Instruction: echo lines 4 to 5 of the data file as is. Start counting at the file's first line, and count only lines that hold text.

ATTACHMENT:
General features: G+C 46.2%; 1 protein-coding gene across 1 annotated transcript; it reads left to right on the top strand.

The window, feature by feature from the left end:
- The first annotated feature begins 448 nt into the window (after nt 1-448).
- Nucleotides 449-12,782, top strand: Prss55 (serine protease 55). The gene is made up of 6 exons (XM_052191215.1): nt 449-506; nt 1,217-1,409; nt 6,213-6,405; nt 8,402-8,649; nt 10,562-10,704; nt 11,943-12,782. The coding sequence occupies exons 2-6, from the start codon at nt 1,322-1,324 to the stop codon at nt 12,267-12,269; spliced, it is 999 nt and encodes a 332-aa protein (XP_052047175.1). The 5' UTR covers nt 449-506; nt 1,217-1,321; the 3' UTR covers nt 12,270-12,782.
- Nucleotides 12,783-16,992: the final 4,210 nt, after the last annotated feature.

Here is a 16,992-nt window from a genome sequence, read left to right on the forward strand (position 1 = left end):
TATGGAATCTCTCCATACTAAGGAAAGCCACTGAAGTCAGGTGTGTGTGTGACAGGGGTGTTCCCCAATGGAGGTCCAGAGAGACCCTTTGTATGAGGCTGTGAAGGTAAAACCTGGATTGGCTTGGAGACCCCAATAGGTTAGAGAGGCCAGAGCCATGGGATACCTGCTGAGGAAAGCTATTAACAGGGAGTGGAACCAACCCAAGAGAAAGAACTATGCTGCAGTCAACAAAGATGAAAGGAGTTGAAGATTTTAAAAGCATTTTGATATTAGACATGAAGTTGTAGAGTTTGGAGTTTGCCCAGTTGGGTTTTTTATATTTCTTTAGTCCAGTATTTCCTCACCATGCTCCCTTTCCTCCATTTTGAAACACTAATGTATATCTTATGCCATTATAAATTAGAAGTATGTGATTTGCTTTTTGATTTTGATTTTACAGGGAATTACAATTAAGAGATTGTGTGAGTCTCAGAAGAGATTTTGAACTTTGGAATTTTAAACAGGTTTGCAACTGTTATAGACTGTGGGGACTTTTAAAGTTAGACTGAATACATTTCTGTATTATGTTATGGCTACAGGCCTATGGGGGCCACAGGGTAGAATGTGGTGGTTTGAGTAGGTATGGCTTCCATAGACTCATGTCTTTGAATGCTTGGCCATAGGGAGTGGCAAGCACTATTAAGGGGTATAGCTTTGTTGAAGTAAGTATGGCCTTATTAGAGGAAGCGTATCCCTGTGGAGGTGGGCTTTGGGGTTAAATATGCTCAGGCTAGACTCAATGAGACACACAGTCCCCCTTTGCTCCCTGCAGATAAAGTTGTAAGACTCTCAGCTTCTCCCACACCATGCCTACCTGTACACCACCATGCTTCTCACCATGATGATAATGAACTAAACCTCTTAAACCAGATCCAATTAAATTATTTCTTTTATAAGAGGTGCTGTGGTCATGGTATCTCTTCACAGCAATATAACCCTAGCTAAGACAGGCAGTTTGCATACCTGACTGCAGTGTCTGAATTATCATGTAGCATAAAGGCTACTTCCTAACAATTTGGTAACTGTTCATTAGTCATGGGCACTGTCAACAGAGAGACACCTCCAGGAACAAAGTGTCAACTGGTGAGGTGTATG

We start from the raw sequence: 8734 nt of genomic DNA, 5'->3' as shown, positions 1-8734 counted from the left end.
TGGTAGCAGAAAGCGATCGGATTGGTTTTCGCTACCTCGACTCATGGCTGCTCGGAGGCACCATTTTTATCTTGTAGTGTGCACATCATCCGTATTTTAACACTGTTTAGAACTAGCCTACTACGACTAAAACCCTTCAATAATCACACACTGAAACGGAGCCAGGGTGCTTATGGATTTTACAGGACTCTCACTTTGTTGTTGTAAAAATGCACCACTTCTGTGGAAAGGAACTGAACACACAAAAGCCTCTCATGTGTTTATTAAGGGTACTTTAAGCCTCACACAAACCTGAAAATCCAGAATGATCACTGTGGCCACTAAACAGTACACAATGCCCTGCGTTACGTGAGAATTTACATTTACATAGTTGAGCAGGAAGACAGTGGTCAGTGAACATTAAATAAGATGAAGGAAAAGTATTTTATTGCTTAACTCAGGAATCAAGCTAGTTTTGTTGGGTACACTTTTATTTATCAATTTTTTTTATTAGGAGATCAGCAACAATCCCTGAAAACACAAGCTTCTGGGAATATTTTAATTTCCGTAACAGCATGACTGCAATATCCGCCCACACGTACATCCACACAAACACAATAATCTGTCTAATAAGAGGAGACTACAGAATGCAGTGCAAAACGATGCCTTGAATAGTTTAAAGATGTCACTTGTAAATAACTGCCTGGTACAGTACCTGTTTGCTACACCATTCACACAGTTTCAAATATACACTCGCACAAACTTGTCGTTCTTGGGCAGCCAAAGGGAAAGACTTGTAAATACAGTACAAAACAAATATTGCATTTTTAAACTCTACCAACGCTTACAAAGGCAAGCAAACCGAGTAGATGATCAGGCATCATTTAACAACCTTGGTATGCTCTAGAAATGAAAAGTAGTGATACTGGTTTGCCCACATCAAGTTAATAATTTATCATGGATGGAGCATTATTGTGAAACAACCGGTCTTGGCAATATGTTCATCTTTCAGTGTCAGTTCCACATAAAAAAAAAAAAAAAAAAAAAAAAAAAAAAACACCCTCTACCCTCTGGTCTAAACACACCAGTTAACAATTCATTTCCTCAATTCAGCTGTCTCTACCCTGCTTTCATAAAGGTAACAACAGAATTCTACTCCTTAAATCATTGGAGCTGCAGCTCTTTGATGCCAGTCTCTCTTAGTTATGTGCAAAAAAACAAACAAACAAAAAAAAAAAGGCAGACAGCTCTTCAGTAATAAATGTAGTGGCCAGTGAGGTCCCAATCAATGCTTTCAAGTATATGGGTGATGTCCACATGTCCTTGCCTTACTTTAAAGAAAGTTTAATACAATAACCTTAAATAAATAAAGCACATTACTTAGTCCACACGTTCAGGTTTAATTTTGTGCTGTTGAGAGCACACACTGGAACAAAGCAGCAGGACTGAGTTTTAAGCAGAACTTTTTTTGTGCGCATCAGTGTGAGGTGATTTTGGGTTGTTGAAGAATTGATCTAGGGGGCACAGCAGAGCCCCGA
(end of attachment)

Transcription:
- Nucleotides 449-12,782, top strand: Prss55 (serine protease 55). The gene is made up of 6 exons (XM_052191215.1): nt 449-506; nt 1,217-1,409; nt 6,213-6,405; nt 8,402-8,649; nt 10,562-10,704; nt 11,943-12,782. The coding sequence occupies exons 2-6, from the start codon at nt 1,322-1,324 to the stop codon at nt 12,267-12,269; spliced, it is 999 nt and encodes a 332-aa protein (XP_052047175.1). The 5' UTR covers nt 449-506; nt 1,217-1,321; the 3' UTR covers nt 12,270-12,782.
- Nucleotides 12,783-16,992: the final 4,210 nt, after the last annotated feature.